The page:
On a weekly chart the S&P 500 found support right at its 10
Week EMA (blue line) and looks to be consolidating for at least one more
potential move higher. Back in May the S&P 500
consolidated for basically 3 weeks (point A) after making a large move from mid
March through the first week in May. This was then followed by a two
week breakout in which the S&P 500 moved up to 956 before going through a
more substantial correction from mid June through early July (points B to
During the past 3
weeks the S&P 500 has been trading between 1080 and 1020 so if it does
eventually break out of its recent consolidation pattern the next major
resistance area is at 1121 which coincides with its 50% Retrace (blue line)
calculated from the October 2007 high to the March low of this year. In
addition notice the longer term downward trend line (black line) also comes into
play near the 1121 level as well. Thus it's certainly possible if
the S&P 500 does eventually make one more move higher to around 1121 that
this would signal the end of Wave C of a larger ABC corrective rally that began
with the March low of 667. If the S&P 500 were to reach the 1121
level before the end of the month that would be a 68% rally in basically 8 months.
Of late there has
been a lot of bullish comments made by the media that the next major Bull Market
is here and that a repeat of the late 2002 through late 2007 time period is
going to occur. However I would caution everyone that there is a
strong possibility that once this rally ends the market could get stuck in an
extended trading range or even potentially retest the March lows at some point
in the longer term.
First let's look at the mid 1970's which is
one potential pattern the S&P 500 is currently exhibiting. The S&P
500 had a truncated 5th Wave to complete is 5 Wave pattern to the downside in
late 1974 after dropping 48% from its early 1973 peak. This was then
followed by an ABC rally that saw the S&P 500 gain 68% over a period of 22
months before peaking in the latter half of 1976 which was then followed by a
20% drop through the early part of 1978.
you factor in Inflation the above chart looks much different in real dollars as
shown below. The top panel is the S&P 500 Adjusted for Inflation
while the bottom panel is Non Inflation Adjusted. As you can see
there is a huge difference between the two charts especially from the mid 1970's
through the early 1980's. Notice the Non Inflation Adjusted chart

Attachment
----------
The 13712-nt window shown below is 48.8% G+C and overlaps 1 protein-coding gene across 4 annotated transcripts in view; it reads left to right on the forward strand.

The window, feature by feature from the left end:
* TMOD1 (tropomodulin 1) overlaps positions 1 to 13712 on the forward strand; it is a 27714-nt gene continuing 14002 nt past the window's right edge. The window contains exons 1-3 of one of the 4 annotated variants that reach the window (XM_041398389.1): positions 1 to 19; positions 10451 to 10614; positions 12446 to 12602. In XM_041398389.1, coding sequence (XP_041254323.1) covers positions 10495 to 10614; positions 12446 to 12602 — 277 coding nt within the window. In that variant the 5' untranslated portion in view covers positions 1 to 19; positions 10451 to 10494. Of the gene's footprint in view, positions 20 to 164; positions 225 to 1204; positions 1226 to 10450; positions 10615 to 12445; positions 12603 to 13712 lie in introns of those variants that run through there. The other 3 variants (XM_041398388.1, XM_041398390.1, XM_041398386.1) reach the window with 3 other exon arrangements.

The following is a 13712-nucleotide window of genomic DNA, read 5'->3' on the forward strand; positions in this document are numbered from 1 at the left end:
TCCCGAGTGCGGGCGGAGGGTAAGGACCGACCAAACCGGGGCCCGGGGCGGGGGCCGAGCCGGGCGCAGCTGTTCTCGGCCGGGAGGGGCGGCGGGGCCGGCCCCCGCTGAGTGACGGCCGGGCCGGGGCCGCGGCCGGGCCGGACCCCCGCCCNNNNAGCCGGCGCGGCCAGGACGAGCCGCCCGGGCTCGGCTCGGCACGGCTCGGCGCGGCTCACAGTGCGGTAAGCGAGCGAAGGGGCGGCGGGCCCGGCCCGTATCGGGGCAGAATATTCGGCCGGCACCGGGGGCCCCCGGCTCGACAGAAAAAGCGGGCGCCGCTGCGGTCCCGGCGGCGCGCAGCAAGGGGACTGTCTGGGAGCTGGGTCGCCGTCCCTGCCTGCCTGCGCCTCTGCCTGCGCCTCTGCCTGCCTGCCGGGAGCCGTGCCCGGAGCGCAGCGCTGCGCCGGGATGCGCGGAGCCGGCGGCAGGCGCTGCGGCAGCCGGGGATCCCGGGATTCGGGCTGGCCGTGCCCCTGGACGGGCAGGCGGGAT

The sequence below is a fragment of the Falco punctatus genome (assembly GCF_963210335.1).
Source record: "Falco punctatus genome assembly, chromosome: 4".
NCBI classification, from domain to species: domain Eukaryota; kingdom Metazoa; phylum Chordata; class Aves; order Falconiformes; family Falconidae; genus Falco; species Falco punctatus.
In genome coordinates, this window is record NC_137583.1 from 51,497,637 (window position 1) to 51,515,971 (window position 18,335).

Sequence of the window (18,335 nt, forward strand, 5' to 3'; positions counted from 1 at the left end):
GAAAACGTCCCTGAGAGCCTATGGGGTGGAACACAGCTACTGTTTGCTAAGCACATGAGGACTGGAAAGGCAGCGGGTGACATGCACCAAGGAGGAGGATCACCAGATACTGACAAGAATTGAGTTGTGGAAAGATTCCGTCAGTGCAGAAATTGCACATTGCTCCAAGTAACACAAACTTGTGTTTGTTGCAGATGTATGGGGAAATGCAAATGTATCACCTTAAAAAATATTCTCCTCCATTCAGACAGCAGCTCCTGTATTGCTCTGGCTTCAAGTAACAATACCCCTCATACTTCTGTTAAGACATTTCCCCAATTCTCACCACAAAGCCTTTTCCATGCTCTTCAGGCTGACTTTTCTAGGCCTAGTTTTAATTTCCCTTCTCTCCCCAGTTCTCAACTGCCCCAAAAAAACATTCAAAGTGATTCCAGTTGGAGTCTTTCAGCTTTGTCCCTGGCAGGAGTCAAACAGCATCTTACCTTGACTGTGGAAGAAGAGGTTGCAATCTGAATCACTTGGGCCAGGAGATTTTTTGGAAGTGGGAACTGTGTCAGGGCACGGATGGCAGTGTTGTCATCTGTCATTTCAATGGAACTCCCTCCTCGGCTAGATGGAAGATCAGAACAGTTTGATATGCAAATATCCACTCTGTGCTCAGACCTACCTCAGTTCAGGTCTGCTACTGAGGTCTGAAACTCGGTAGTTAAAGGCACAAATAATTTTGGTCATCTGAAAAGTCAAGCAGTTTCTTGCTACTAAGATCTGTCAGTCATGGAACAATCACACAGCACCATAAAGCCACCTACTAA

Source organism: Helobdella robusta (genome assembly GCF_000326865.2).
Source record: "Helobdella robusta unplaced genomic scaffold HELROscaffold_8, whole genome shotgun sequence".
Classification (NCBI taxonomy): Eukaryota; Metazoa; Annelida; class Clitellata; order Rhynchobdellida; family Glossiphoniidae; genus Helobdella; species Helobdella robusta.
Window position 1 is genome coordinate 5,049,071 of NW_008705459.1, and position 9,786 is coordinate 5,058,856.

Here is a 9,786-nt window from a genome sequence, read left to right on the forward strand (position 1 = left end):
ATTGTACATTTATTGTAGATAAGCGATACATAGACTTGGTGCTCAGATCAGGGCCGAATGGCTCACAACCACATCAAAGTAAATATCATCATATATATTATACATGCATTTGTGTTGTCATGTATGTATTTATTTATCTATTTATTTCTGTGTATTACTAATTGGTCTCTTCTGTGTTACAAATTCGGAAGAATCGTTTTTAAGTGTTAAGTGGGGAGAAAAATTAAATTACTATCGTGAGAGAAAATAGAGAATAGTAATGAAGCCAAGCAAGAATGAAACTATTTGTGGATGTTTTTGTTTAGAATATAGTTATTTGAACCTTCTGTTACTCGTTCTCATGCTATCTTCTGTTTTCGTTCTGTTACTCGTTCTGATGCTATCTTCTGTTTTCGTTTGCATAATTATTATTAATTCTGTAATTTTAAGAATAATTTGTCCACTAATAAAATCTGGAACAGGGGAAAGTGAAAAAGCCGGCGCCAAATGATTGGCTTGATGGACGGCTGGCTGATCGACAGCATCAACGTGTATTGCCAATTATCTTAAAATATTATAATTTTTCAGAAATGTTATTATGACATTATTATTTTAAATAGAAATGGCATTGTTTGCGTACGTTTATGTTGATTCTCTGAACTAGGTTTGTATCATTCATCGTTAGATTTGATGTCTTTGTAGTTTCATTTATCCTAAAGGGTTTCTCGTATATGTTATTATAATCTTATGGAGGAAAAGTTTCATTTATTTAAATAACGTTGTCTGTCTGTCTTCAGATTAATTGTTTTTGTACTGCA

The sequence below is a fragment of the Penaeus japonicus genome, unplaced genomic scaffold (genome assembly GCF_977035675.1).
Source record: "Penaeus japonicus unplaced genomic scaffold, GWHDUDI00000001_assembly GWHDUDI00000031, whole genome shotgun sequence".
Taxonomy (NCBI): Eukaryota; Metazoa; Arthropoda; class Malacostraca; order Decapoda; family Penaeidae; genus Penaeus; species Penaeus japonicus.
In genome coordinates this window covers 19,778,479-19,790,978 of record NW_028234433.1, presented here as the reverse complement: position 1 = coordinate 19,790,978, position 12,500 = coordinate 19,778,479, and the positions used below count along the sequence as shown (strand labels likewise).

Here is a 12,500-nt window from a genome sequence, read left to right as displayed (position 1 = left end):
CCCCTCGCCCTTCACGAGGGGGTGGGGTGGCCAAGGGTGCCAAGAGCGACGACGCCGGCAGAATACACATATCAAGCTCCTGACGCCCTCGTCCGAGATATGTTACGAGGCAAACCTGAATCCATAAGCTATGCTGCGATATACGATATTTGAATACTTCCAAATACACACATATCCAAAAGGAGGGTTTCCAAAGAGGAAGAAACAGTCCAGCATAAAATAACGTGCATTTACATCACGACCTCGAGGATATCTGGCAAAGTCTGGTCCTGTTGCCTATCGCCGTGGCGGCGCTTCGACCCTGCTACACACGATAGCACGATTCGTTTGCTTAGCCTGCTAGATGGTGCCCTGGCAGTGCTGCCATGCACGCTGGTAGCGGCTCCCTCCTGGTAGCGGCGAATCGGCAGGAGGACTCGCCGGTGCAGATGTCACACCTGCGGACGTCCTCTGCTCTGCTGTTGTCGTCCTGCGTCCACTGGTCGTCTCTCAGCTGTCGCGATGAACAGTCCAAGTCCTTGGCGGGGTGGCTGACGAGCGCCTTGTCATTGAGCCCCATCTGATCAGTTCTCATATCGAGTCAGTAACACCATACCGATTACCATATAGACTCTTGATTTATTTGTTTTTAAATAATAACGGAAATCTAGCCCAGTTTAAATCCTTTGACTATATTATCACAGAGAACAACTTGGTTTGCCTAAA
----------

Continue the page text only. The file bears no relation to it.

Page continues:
bottomed in late 1974 while the Inflation Adjusted Chart didn't bottom until the
Summer of 1982. Meanwhile another thing to notice is that after
peaking in the late 1976 the Inflation Adjusted Chart shows the S&P 500 in
real dollars lost 44% of its value from late 1976 through mid 1982 (points D to
E) before the major bottom occurred. On the other hand the non
Inflation Adjusted Chart shows that from late 1976 through mid 1982 the S&P
500 had virtual no change as it was basically at the same level as the late 1976
peak (points F to G). Thus after the big oversold rally from late
1974 through mid 1976 the S&P 500 basically went nowhere for the next 6
years on a Non Inflation basis but in real dollars (Inflation Adjusted) it
actually lost 44% of its value during the same period.
Meanwhile the next
period of time that is exhibiting similar characteristics to now is that from
the late 1930's. Notice from early 1937 through early 1938 the non
Inflation Adjusted chart of the S&P 500 had a 5 wave pattern to the downside
in which it lost 54% of its value which was then followed by a 62% rally over a
period of 8 months. Once the ABC corrective rally ended the S&P
500 then lost 46% of its value from late 1938 through the early part of 1942 as
it eventually retested its prior low (points C to D).
Next if we
look at the Inflation Adjusted chart of the same time period the S&P 500
lost 53% of its value from late 1938 through early 1942. Keep in
mind during this period of time inflation was tame as it was more of a
deflationary environment. However the key thing to note from both of
these charts is that the S&P 500 went through a 3 1/2 year correction with
an eventual retest of the previous low after rallying 62% in just 8 months.
Next when you look
at a very long term chart of the S&P Composite based on data calculated by
Robert Shiller going back to 1871 you can see there have been 4 Secular Bull
Markets (points E to F) and 3 previous Secular Bear Markets (points F to
E). Currently we are now experiencing a 4th Secular Bear Market
which began in 2000. The previous 3 Secular Bear Markets lasted on average
17 years with the minimum of 15 years (1906-1920) and the longest 20 years
(1930-1949). Thus if the previous Secular Bear Markets are any
indication of the current Secular Bear Market then we are still not close to the
beginning of another Secular Bull Market. Furthermore the current
chart of the S&P 500 looks more like the 1966-1982 and 1906-1921 time
periods versus the 1929-1949 timeframe.
The rally from the March low has been impressive however as
pointed out above it's no different than what has occurred in previous Secular
Bear Markets. Personally I wish the next Secular Bull Market was
just around the corner as it would be much easier to trade a Secular Bull Market
however history suggests that we still may have a ways to go
before this current Secular Bear Market ends.
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